probably controlled by key., or key and relay.
i used to have mitchell wiring diagrams when i ran windows, but it doesn't run on linux.
so grab the downloadable manuals from the site and look up the wiring to find it's path to test.
 

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Discussion Starter · #28 ·
With the above description....I don't see why you can't replace the entire HCU. There's no programming involved. Find one from a wrecking yard. There are two HCU units. One with Traction control and one without. Make sure you get one that matches what's in your current vehicle.

Besides...removing the pump alone from the HCU may cause more problems.
Removing the just the electrical pump motor? I know there are companies where you can send in ABS pump motor to be rewound. I don't see why this would cause problems.

I feel the HCU is fine, I really think its just the 12V DC motor that is caput.
 

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i think so too.
an internal short that blows the fuse when the hcu cycles the motor.
removal would need some diagrams i don't have to see exactly what's involved besides 2 screws.
that sounds a little too easy.
i don't know if the manuals on the braking system are that involved.
 

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Discussion Starter · #30 ·
i think so too.
an internal short that blows the fuse when the hcu cycles the motor.
removal would need some diagrams i don't have to see exactly what's involved besides 2 screws.
that sounds a little too easy.
i don't know if the manuals on the braking system are that involved.
No idea what car this is for, but the setup looks very similar to the LH cars. She makes it look pretty easy...

 

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i don't think your brake system is usable while the motor is out.
looks an easy enough task.
there are only a few braking systems that were used.
it's quite possible another manufacturer used the exact same system even.
made by manufacturers like bosch or somebody.

maybe that's why mine is working, is it was rarely used before me.
maybe i'll be a little more careful of it's use from here on.
 

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I had a 99 300m that had problems with the ABS. Everyone told me that the computer was bad. I looked at it myself and found that it was just a pin hole leak in the brake line that went to the rear brake. Once I replaced it it worked fine, As for bleeding the line I found that it would bleed itself by making hard turns and hitting the brakes.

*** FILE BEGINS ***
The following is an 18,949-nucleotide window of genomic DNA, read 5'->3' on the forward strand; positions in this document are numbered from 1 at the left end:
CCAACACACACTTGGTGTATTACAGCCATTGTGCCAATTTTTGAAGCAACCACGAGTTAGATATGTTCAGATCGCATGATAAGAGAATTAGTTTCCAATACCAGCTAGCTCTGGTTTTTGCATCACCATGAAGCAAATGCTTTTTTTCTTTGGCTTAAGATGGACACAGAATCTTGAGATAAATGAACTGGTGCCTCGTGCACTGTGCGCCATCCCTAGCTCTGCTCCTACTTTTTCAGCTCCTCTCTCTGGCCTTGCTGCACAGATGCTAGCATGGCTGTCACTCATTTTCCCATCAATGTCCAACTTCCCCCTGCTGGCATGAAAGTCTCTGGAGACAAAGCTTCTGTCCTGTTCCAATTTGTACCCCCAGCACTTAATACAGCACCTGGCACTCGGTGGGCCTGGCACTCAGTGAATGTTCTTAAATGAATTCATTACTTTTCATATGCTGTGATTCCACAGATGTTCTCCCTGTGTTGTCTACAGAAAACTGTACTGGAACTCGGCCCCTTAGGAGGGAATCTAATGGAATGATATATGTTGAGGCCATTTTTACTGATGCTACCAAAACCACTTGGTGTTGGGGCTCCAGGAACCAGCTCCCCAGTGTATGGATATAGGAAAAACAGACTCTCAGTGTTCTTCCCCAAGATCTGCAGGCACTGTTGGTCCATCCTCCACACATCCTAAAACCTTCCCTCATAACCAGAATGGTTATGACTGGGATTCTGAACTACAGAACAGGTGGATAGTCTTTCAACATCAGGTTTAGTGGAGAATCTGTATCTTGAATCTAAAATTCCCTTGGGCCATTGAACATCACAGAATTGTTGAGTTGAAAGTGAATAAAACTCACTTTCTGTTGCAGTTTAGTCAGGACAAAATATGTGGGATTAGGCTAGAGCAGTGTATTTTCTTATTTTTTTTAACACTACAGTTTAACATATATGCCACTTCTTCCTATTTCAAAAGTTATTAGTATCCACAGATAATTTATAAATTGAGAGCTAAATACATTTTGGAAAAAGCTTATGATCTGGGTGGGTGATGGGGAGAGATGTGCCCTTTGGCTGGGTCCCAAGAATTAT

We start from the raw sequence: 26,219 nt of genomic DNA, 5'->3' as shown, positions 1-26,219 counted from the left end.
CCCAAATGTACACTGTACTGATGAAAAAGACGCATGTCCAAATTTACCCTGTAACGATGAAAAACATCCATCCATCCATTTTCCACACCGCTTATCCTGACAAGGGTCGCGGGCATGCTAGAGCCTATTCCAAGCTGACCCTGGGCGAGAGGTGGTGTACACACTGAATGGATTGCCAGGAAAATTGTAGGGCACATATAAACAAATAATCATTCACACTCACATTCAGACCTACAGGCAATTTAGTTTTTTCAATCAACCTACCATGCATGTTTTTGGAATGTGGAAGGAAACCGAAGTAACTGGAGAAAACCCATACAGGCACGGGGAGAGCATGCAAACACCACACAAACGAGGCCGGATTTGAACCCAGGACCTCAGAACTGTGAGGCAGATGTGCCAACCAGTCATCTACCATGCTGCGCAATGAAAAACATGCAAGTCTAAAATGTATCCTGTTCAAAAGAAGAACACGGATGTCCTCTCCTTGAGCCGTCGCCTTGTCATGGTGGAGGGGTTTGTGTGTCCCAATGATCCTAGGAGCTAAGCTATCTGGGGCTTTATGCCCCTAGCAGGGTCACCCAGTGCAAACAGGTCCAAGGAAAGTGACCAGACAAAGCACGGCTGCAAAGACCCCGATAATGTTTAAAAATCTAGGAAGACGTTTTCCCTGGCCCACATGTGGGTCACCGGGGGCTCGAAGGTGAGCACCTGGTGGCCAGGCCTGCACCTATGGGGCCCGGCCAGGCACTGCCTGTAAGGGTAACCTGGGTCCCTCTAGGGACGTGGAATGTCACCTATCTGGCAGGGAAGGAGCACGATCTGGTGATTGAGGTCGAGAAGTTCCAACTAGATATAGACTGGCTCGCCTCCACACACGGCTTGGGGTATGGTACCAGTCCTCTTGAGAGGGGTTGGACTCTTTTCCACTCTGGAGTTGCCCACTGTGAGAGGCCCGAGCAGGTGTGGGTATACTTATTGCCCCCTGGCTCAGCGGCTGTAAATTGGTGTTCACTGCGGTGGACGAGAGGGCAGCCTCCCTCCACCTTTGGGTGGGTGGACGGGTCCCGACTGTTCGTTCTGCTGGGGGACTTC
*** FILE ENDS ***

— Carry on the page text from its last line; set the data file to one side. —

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Discussion Starter · #33 ·
I had a 99 300m that had problems with the ABS. Everyone told me that the computer was bad. I looked at it myself and found that it was just a pin hole leak in the brake line that went to the rear brake. Once I replaced it it worked fine, As for bleeding the line I found that it would bleed itself by making hard turns and hitting the brakes.
The lines were all replaced with cupro in the last 3 years, the lines to the master cylinder were replaced a year ago and all the rubber hoses at the wheel were changed. I am also not losing any brake fluid.

Its for sure the pump motor. I have a replacement motor coming and will let people know how that goes vs changing the entire HCU...
 

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Discussion Starter · #34 ·
It's still winter here, a bit cold to be doing the work outside still. But I got a replacement ABS module and HCU.

The DC motor was super easy to remove and aside from making sure the silicone gasket seats properly when swapping out the broken one for this one, this seems like an easy process. What I like about it is I don't think I will have to remove all the brake lines. I should be able to wiggle it around enough to replace the motor in place.

Attached are some pics of the DC motor that I removed from the used part I got. Not too complicated.
Camera lens Cameras & optics Gas Camera accessory Electrical wiring

Automotive tire Bicycle part Rim Gas Bicycle drivetrain part

Drinkware Camera accessory Bicycle part Cameras & optics Gas
 

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cool
i'll have no trepidation to tackle it myself now if i ever have a problem.
i'm the type who likes to know what you're getting into before one starts.
in case of things like spring loaded flying parts you can't figure out where they belong. 🤣

winter here too in alberta yet.
we've been lucky and not too much cold this year.
christmas and early january saw a few -30+ nights.
lots pf freeze/thaw cycles since late january.

just about melts away, and it snows again.
after 26yrs, the belt finally went on my electric snowblower.
finally got a new belt and fortunatlly i haven't needed it since it broke.
maybe next year i'll get a cordless 80 volt to match my blower, trimmer, lawnmower.